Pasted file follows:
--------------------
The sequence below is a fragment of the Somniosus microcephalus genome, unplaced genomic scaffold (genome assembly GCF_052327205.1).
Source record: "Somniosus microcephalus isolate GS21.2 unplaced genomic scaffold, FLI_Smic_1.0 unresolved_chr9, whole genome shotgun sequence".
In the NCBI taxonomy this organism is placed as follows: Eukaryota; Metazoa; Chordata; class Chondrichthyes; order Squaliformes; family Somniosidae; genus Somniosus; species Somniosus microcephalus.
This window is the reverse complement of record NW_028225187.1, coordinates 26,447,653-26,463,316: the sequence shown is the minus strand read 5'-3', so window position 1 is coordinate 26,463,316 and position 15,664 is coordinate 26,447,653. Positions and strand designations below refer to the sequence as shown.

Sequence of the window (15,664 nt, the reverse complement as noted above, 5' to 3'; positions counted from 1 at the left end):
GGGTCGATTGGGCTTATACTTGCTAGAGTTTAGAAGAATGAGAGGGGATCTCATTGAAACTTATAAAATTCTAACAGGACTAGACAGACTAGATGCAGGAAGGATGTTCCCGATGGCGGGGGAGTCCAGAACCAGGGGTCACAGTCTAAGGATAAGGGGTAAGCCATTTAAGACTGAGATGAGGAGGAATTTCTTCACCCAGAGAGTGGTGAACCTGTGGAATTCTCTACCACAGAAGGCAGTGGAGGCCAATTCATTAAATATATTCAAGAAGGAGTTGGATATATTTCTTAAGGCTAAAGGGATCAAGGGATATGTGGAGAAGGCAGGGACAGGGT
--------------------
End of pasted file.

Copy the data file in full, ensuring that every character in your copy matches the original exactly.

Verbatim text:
The sequence below is a fragment of the Somniosus microcephalus genome, unplaced genomic scaffold (genome assembly GCF_052327205.1).
Source record: "Somniosus microcephalus isolate GS21.2 unplaced genomic scaffold, FLI_Smic_1.0 unresolved_chr9, whole genome shotgun sequence".
In the NCBI taxonomy this organism is placed as follows: Eukaryota; Metazoa; Chordata; class Chondrichthyes; order Squaliformes; family Somniosidae; genus Somniosus; species Somniosus microcephalus.
This window is the reverse complement of record NW_028225187.1, coordinates 26,447,653-26,463,316: the sequence shown is the minus strand read 5'-3', so window position 1 is coordinate 26,463,316 and position 15,664 is coordinate 26,447,653. Positions and strand designations below refer to the sequence as shown.

Sequence of the window (15,664 nt, the reverse complement as noted above, 5' to 3'; positions counted from 1 at the left end):
GGGTCGATTGGGCTTATACTTGCTAGAGTTTAGAAGAATGAGAGGGGATCTCATTGAAACTTATAAAATTCTAACAGGACTAGACAGACTAGATGCAGGAAGGATGTTCCCGATGGCGGGGGAGTCCAGAACCAGGGGTCACAGTCTAAGGATAAGGGGTAAGCCATTTAAGACTGAGATGAGGAGGAATTTCTTCACCCAGAGAGTGGTGAACCTGTGGAATTCTCTACCACAGAAGGCAGTGGAGGCCAATTCATTAAATATATTCAAGAAGGAGTTGGATATATTTCTTAAGGCTAAAGGGATCAAGGGATATGTGGAGAAGGCAGGGACAGGGT